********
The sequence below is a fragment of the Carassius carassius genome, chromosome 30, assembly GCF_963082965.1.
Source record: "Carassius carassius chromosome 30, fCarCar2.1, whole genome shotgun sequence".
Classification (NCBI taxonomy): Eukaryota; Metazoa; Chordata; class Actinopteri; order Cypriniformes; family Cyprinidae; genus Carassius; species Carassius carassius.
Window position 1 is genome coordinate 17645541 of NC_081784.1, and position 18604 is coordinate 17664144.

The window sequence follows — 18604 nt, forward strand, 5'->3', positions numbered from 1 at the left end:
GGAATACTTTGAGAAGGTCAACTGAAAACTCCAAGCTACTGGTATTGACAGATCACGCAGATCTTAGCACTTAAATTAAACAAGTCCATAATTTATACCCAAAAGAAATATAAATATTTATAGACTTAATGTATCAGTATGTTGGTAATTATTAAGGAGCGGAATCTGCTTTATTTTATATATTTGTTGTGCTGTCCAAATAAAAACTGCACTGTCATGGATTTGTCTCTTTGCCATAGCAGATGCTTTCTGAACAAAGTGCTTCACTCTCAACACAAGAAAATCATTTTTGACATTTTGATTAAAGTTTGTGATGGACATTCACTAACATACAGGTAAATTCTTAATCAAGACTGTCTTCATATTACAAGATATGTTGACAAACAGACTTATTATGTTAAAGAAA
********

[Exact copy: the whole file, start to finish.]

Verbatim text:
The sequence below is a fragment of the Carassius carassius genome, chromosome 30, assembly GCF_963082965.1.
Source record: "Carassius carassius chromosome 30, fCarCar2.1, whole genome shotgun sequence".
Classification (NCBI taxonomy): Eukaryota; Metazoa; Chordata; class Actinopteri; order Cypriniformes; family Cyprinidae; genus Carassius; species Carassius carassius.
Window position 1 is genome coordinate 17645541 of NC_081784.1, and position 18604 is coordinate 17664144.

The window sequence follows — 18604 nt, forward strand, 5'->3', positions numbered from 1 at the left end:
GGAATACTTTGAGAAGGTCAACTGAAAACTCCAAGCTACTGGTATTGACAGATCACGCAGATCTTAGCACTTAAATTAAACAAGTCCATAATTTATACCCAAAAGAAATATAAATATTTATAGACTTAATGTATCAGTATGTTGGTAATTATTAAGGAGCGGAATCTGCTTTATTTTATATATTTGTTGTGCTGTCCAAATAAAAACTGCACTGTCATGGATTTGTCTCTTTGCCATAGCAGATGCTTTCTGAACAAAGTGCTTCACTCTCAACACAAGAAAATCATTTTTGACATTTTGATTAAAGTTTGTGATGGACATTCACTAACATACAGGTAAATTCTTAATCAAGACTGTCTTCATATTACAAGATATGTTGACAAACAGACTTATTATGTTAAAGAAA